EMERGENCY RESPONSE – Members of the Alaska Native Brotherhood and Alaska Native Sisterhood this week organized a city-wide food drive for residents of Angoon and other villages affected by the lack of Alaska Marine Highway System ferry service. Hundreds of pounds of food were collected at Sitka High School and other drop off sites. Thursday night about three dozen people attended a meeting at ANB Founders Hall to discuss the ferry situation and prepare food for shipping. Laurie Serka, outstation manager for Alaska Seaplanes, said Alaska Seaplanes, Sitka Custom Marine and Dr. Sul Ross Thorward donated shipping costs for the perishable food donated by AC Lakeside. Tom Gamble is planning to take a load of food to Angoon aboard his boat. Donations for shipping food to Kake are currently being sought. Contact for the donations is Nancy Furlow, ANS Camp 4 president, 907 227-9102. PHOTOS: clockwise from top left, Laurie Serka, Steve Schmidt and Marjo Vidad of Alaska Seaplanes load food bound for Angoon this morning. Tom Gamble and Chad Titell  deliver boxes of food from Sitka High School to ANB Founders Hall Thursday night. Paulette Moreno, ANS Grand Camp president, addresses volunteers Thursday night. Sitkans gather in a circle at ANB Founders Hall Thursday to brainstorm responses to the lack of state ferry service. (Sentinel Photos by James Poulson)

Leo Kondro

Leo Kondro was born Sept. 11, 1950, in Longview, Wash., to Bernard and Helene (Graunitz) Kondro. He died March 18, 2014, at the University of Washington Hospital in Seattle with family and friends by his side.
Leo grew up in Washington state in the Toutle/Castle Rock area, where he graduated from Toutle Lake High School in 1968. He was class president and lettered in football, basketball and baseball. He found a love of hunting, fishing and gathering at an early age.
Leo attended the University of Washington his first two years of college where he became part of a “band of brothers” called the “Whizzies.” Their flag football team won the university title during his time there.
In 1970, Leo transferred to Central Washington State College, in Ellensburg, Wash., where he graduated in 1972 with a bachelor’s degree in English and his elementary teaching certificate. He did his student teaching at Barnes School in Kelso, Wash., and continued to teach there for five years.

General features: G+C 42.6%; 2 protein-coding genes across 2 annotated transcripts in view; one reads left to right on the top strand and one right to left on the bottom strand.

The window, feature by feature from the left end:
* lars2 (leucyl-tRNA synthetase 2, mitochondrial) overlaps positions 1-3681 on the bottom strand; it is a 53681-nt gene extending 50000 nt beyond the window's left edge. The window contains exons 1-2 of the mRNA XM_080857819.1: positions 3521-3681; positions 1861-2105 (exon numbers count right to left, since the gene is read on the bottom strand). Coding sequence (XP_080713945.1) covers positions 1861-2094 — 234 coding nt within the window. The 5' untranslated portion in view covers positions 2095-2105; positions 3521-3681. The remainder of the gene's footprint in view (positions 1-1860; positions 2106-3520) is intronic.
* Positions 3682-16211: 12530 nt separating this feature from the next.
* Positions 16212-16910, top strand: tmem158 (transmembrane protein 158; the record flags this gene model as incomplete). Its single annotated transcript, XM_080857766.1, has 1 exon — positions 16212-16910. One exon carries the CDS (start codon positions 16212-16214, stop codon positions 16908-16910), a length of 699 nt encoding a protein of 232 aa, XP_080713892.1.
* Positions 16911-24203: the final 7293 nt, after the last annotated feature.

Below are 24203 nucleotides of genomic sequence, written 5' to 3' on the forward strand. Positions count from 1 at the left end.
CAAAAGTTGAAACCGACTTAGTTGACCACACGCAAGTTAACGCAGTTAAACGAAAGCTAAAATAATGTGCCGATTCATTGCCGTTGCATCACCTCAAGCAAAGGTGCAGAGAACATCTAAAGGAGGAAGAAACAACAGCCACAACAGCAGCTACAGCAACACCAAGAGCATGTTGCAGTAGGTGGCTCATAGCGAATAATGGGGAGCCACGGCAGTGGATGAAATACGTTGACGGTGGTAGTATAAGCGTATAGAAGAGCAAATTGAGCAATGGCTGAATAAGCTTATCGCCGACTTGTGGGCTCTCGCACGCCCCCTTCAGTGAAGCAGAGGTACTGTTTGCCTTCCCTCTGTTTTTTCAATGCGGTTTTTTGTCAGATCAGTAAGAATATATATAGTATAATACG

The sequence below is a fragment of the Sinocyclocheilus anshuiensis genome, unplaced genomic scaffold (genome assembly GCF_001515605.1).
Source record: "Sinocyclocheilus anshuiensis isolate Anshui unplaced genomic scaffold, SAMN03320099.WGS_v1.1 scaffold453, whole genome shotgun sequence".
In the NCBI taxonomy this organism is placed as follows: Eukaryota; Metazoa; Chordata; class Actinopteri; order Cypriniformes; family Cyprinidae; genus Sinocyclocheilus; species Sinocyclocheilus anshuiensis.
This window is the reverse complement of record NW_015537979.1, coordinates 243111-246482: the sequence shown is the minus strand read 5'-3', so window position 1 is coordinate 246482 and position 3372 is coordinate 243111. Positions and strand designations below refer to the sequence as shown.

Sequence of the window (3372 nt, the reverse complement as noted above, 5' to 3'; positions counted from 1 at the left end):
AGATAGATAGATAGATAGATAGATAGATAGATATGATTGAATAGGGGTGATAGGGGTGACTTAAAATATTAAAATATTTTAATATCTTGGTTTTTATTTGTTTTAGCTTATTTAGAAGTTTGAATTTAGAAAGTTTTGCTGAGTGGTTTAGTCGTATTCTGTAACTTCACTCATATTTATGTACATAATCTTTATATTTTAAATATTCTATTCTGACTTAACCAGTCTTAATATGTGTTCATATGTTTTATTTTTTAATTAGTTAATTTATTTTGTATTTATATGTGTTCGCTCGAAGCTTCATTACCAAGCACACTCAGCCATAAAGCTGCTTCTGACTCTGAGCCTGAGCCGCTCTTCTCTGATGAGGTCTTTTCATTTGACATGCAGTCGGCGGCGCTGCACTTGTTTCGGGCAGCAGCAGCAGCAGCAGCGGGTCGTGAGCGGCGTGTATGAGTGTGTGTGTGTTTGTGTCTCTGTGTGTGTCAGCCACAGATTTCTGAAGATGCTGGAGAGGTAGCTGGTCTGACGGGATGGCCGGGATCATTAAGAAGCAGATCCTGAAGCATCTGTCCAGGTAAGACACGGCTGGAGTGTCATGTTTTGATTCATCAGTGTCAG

In spring 1971, while playing with friends in Wenatchee, Wash., Leo met fellow CWSC student Mary Ann Benson. They married on June 22, 1974, and made their home in Castle Rock, Wash. Mary Ann joined Leo as a Kelso School District teacher.
In search of a new adventure in spring 1977, Leo and Mary Ann applied to every school district in the state of Alaska. An interview with the Kake City Schools superintendent, on a bench outside of a University of Washington building, began their adventure. Their plan to teach in Kake for two years turned into 37 years.
Kake was a perfect match for Leo. He continued his love of the outdoors and added halibut, moose and grouse to his hunting quests. Often his classroom teaching reflected his love of the outdoors.
In 1979, daughter Karen Mae was added to the Kondro family. Benjamin Paul arrived in 1982.
  In July 2002, Leo became very ill and became a patient at the University of Washington Hospital. In the days that followed, he survived tularemia, began hemodialysis, then peritoneal dialysis. The latter allowed him to return to his Kake home. Preparations for a possible kidney transplant began, but living in an Alaskan village did not allow him to be on the transplant list. Mary Ann’s donor kidney in 2003 provided new life and gave Leo 10 more adventure-filled years.
Leo retired from teaching in 2004, still loving Alaska and the adventures retirement allowed him.
Leo is survived by Mary Ann, his wife of 39 years, daughter Karen (Jacob) Hynning of Ridgefield, Wash., son Ben (Stefanie) Kondro of Kodiak, granddaughters MacKenzee and Addyson Hynning, Emma and Stella Kondro.
His surviving siblings are William (Cindy) Strange, Margo Bouchard, and Edward (Dona) Kondro, as well as numerous cousins, nieces and nephews. He was preceded in death by parents Bernard and Helene Kondro.
Donations in Leo’s memory can be made to the Northwest Kidney Center in Seattle, Wash.
A memorial service is planned for Saturday, May 10, at the Kake Community Building in Kake.

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